Egregore — Is that Mass Psychosis?


Egregore (also spelled egregor; from French égrégore, from Ancient Greek ἐγρήγορος, egrēgoros ‘wakeful’) is an occult concept representing a non-physical entity that arises from the collective thoughts of a distinct group of people. Historically, the concept referred to angelic beings, or watchers, and the specific rituals and practices associated with them, namely within Enochian traditions.[1]

In more recent times, the concept has referred to a psychic manifestation, or a thoughtform, which occurs when any group shares a common motivation—being made up of, and influencing, the thoughts of the group.[citation needed]


The concept of egregorial powers has its roots in the Book of Enoch.[2]

Later the term and concept found its way into other languages. Manuscrit trouvé à Saragosse, or The Manuscript Found in Saragossa, was a novel written in French by the Polish author Count Jan Potocki (1761–1815) in the Russian Empire in the early 19th century which features the term ‘egregores’,[citation needed] referring to “the most illustrious of fallen angels.”[3]

The term ‘egregore’ was also used by the French author Victor Hugo, in La Légende des siècles (1859) (“The Legend of the Ages”), where he uses the word égrégore first as an adjective, then as a noun, while leaving the meaning obscure.[4][non-primary source needed]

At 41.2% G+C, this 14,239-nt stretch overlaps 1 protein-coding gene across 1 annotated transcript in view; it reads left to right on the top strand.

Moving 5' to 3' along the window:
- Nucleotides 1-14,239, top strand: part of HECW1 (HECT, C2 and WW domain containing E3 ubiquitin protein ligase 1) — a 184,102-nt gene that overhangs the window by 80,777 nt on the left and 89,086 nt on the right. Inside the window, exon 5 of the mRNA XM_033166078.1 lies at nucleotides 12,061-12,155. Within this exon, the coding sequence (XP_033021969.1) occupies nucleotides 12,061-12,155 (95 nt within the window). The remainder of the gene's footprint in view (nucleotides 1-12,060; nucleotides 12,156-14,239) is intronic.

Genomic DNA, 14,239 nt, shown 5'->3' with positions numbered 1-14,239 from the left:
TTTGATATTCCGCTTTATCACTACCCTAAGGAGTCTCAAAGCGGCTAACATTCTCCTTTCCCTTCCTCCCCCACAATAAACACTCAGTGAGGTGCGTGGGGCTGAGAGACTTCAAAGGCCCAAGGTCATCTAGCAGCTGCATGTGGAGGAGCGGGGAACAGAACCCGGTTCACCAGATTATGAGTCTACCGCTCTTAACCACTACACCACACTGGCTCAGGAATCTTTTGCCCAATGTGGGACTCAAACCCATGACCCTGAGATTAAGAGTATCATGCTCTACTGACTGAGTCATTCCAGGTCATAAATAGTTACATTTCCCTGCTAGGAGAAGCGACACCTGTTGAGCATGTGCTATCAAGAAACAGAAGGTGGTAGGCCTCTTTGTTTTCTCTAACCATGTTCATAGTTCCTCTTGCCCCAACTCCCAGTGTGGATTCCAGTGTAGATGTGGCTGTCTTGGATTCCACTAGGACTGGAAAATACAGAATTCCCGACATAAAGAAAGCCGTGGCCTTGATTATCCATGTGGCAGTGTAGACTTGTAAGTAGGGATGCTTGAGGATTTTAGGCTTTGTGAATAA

Éliphas Lévi, in Le Grand Arcane (“The Great Secret”, 1868) identifies ‘egregors’ with the tradition concerning the Watchers, the fathers of the nephilim,[5] describing them as “terrible beings” that “crush us without pity because they are unaware of our existence.”[6]

Another concept of the egregore is the GOTOS (Gradus Ordinis Templi Orientis Saturni (33°)) of the Fraternitas Saturni.[7]

Contemporary usage

A 1987 article by Gaetan Delaforge in Gnosis magazine defines an egregore as a kind of group mind that is created when people consciously come together for a common purpose.[8]

Egregore is also used in relation to the Montreal Surrealists, best known as Les Automatistes, in Ray Ellenwood’s Egregore: A History of the Montréal Automatist Movement.[9]

Gary Lachman identifies Pepe the Frog as an egregore in his book Dark Star Rising.[10]

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